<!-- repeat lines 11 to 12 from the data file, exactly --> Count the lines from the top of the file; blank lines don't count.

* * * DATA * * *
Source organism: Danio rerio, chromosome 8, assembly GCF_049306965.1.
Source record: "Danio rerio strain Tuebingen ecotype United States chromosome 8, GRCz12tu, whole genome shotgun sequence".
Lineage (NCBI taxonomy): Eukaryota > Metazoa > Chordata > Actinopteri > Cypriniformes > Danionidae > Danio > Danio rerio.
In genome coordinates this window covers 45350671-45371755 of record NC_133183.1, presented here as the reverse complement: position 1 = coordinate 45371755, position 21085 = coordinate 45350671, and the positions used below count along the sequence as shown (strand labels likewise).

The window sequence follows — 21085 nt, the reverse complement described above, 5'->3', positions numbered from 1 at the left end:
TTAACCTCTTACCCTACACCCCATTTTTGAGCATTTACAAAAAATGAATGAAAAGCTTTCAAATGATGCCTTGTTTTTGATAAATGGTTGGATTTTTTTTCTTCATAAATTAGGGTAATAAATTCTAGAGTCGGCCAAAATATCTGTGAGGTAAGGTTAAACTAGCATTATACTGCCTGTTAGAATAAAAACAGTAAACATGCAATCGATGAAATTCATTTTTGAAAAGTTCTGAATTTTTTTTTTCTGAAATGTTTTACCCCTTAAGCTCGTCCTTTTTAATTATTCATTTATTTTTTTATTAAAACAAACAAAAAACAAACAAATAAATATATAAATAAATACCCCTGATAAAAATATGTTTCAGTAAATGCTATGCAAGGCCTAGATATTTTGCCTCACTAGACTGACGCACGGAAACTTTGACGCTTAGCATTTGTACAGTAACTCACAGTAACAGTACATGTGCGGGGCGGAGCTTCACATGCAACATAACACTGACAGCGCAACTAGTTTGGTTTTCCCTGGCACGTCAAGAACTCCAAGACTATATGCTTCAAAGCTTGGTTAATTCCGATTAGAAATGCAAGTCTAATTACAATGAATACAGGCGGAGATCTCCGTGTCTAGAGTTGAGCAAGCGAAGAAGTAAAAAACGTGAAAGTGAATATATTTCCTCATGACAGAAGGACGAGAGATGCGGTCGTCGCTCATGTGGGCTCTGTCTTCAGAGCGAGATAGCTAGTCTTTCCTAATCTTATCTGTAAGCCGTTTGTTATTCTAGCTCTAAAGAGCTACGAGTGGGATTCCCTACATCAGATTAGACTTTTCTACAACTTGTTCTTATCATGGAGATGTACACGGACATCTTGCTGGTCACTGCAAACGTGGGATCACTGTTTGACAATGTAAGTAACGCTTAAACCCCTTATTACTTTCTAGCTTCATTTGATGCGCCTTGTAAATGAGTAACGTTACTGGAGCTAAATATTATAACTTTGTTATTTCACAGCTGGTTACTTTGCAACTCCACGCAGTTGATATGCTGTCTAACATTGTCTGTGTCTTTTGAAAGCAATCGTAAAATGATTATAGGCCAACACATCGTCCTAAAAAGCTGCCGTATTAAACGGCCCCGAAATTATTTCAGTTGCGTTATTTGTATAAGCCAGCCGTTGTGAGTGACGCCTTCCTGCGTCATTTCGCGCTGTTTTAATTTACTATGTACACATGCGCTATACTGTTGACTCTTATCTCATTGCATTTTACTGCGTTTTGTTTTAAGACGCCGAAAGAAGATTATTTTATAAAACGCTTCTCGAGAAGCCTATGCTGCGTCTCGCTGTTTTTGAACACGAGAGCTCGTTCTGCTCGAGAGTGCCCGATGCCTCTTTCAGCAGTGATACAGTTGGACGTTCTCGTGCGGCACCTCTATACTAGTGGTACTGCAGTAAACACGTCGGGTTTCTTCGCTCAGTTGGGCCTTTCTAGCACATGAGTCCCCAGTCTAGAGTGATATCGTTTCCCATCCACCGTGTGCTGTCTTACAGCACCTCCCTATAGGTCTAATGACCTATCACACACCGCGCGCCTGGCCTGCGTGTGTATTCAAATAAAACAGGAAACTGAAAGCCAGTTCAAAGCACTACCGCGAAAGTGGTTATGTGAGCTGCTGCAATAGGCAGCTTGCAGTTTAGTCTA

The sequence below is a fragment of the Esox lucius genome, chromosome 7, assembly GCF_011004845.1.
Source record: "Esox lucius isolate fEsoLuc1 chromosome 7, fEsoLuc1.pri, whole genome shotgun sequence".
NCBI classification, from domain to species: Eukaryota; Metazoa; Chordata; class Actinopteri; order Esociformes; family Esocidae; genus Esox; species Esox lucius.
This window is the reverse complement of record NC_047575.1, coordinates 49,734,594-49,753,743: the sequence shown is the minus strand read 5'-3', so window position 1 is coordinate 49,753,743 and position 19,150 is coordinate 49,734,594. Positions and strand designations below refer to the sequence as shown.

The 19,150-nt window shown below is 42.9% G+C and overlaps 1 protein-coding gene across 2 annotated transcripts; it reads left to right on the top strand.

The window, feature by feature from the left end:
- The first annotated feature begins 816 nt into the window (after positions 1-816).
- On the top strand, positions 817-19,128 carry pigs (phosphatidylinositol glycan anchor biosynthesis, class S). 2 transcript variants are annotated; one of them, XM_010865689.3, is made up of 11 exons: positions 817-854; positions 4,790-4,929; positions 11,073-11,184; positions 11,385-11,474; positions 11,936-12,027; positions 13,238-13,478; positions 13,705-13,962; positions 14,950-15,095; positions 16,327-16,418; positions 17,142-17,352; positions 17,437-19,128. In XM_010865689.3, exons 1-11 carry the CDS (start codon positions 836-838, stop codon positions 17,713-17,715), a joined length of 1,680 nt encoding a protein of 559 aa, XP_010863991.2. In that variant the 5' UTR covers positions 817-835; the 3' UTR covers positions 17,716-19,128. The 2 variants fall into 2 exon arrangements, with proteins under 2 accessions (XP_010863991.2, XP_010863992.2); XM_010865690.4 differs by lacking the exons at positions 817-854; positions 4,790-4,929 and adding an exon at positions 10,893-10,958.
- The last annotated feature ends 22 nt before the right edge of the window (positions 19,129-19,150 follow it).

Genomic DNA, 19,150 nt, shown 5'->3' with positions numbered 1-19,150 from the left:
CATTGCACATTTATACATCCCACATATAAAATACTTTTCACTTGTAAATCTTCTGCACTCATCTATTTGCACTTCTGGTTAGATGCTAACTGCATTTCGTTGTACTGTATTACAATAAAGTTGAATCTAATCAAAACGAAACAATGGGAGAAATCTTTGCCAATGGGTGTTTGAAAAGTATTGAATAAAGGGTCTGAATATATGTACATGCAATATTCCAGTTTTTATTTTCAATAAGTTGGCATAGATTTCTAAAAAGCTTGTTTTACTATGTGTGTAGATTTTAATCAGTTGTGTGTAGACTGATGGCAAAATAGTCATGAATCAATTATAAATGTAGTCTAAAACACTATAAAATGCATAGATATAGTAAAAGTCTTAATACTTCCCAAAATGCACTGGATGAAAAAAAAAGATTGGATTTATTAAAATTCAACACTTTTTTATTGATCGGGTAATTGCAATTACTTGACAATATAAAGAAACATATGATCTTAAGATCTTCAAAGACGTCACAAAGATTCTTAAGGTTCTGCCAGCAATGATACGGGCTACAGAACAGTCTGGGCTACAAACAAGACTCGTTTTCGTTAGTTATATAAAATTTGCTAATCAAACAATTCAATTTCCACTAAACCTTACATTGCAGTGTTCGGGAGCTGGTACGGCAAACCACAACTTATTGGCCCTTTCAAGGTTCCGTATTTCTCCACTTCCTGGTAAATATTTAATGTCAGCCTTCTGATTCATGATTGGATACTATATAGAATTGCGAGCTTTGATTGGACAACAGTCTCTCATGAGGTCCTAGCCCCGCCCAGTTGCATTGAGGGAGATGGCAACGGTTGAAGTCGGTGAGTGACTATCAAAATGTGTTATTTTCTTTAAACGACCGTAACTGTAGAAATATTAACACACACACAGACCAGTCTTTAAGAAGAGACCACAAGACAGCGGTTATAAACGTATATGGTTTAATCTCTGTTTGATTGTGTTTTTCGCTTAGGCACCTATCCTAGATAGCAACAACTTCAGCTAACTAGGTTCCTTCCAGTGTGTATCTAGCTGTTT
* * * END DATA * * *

The 19,150-nt window shown below is 42.9% G+C and overlaps 1 protein-coding gene across 2 annotated transcripts; it reads left to right on the top strand.

The window, feature by feature from the left end: